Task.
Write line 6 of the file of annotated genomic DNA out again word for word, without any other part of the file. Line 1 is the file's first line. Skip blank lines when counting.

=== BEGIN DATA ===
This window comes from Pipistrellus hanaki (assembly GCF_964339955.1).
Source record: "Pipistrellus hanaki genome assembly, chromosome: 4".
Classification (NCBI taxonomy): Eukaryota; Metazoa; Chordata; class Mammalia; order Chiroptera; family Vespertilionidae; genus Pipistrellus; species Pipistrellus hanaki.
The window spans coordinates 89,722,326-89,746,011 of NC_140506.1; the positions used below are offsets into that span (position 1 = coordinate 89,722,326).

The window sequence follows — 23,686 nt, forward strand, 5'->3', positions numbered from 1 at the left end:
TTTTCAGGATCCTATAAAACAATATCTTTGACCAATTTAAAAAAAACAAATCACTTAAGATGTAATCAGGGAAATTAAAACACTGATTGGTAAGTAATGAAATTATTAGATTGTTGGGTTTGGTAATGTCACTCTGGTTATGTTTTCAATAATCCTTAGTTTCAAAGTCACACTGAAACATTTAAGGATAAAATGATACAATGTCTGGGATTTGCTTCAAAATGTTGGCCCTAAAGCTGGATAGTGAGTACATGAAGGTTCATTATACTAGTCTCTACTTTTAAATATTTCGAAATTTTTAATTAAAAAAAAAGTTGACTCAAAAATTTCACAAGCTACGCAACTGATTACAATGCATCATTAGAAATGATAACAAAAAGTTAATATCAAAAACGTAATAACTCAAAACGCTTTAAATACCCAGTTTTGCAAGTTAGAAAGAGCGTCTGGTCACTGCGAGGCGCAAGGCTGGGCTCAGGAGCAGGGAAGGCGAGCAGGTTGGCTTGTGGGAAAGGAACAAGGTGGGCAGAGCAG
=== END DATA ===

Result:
TTTTCAGGATCCTATAAAACAATATCTTTGACCAATTTAAAAAAAACAAATCACTTAAGATGTAATCAGGGAAATTAAAACACTGATTGGTAAGTAATGAAATTATTAGATTGTTGGGTTTGGTAATGTCACTCTGGTTATGTTTTCAATAATCCTTAGTTTCAAAGTCACACTGAAACATTTAAGGATAAAATGATACAATGTCTGGGATTTGCTTCAAAATGTTGGCCCTAAAGCTGGATAGTGAGTACATGAAGGTTCATTATACTAGTCTCTACTTTTAAATATTTCGAAATTTTTAATTAAAAAAAAAGTTGACTCAAAAATTTCACAAGCTACGCAACTGATTACAATGCATCATTAGAAATGATAACAAAAAGTTAATATCAAAAACGTAATAACTCAAAACGCTTTAAATACCCAGTTTTGCAAGTTAGAAAGAGCGTCTGGTCACTGCGAGGCGCAAGGCTGGGCTCAGGAGCAGGGAAGGCGAGCAGGTTGGCTTGTGGGAAAGGAACAAGGTGGGCAGAGCAG